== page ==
Mille fois merci was the only bit of French I could master and wring out of my memory but I believe that was both the first and the last thing I said to each of them. (Repetitio mater studiorum… or then I was just so excited that I wasn’t functioning properly. Take your pick.) I told in so many words how I had felt the compelling need to see them again after their gig in Helsinki; how thankful I was for their music and for the great show they had put on that night. Both seemed a bit taken aback when they realised I had actually flown from Finland to see them in Luxembourg…
Even though the evening was great on so many levels, the greatest moment for me was when I finally had the chance to tell Joe how much I love his lyrics (he writes them all), what they mean to me and that I wholeheartedly agree with a lot of what he writes about. I can’t remember the exact words of the conversation – to be honest, quite much of the evening is simply a blur, and not because of alcohol, mind you! – but we did discuss briefly the lyrics of the song Gift of Guilt, probably because I was so overjoyed to finally have heard it in the encore that night (they didn’t play it in Helsinki) and exulted about it so much…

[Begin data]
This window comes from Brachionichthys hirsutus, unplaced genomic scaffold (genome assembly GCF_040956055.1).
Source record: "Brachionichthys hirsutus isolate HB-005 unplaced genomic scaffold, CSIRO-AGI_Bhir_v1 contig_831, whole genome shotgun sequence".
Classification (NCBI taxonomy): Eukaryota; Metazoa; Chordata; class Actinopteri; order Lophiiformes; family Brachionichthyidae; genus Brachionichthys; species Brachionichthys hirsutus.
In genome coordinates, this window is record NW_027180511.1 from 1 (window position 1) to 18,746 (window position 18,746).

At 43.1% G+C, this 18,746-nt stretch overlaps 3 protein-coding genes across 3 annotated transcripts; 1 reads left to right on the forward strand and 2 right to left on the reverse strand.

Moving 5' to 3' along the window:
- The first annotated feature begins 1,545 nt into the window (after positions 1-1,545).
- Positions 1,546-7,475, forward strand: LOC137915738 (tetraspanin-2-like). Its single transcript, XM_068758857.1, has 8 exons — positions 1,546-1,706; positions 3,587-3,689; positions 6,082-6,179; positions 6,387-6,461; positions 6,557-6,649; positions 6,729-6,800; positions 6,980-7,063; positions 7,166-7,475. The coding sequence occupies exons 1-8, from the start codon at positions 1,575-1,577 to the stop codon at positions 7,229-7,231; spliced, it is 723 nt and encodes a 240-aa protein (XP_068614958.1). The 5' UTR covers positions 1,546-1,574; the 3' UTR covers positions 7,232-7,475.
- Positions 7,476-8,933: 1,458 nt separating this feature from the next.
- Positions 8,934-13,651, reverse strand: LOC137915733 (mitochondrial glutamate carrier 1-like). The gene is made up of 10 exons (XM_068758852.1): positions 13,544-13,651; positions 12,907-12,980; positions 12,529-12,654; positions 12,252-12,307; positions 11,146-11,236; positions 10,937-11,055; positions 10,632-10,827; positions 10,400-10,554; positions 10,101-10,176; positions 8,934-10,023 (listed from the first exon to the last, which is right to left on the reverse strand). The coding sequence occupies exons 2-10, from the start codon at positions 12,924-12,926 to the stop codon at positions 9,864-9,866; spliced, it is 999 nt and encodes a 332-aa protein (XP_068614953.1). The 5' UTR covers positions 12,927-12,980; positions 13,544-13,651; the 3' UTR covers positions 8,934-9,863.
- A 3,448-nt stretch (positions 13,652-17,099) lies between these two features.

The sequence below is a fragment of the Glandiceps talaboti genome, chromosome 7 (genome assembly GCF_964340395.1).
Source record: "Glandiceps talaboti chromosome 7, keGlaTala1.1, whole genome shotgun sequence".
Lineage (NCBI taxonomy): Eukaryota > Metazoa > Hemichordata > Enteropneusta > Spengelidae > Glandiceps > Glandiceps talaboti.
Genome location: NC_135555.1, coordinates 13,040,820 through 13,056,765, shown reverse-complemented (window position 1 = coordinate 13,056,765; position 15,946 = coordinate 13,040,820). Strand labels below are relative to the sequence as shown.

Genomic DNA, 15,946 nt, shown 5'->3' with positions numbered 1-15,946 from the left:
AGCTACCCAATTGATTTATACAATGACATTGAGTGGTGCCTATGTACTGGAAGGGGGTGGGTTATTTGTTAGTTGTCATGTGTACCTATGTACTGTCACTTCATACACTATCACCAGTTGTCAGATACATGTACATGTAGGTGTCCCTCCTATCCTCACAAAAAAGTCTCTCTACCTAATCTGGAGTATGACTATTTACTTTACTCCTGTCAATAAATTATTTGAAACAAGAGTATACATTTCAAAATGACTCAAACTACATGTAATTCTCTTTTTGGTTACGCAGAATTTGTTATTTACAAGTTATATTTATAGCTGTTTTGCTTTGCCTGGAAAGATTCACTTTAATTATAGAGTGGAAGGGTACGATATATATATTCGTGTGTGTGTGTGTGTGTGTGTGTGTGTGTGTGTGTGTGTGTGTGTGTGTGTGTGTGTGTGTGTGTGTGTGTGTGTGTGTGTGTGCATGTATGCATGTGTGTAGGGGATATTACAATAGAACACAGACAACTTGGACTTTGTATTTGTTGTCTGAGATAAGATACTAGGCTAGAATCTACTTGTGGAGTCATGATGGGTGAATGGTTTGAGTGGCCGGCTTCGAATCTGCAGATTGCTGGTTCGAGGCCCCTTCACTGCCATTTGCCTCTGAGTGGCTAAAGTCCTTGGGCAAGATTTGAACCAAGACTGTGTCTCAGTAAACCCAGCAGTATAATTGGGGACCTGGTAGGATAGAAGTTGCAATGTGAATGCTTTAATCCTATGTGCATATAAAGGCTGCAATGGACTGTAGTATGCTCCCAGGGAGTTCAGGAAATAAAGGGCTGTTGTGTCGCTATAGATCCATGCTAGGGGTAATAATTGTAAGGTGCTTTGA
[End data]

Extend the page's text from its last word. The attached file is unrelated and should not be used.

However, there is one miniature moment that left a strong imprint on my memory. I clearly remember his reply to my humble plead that would he please continue doing the same and writing such awesome lyrics in the future, too. He said simply “That’s my job in life”. I remember it so clearly because the simplicity and humbleness of the statement left me speechless and, for some reason, awed.
(Unfortunately, only later when I already was back in my hotel room I realised that I should have said that his lyrics strongly resonate within me, that they strike a chord in me; that would have been the most accurate description of what I actually feel and experience when I read/listen/hear the words in their songs. Well, I did say that I love them, so I guess it’s good and close enough.)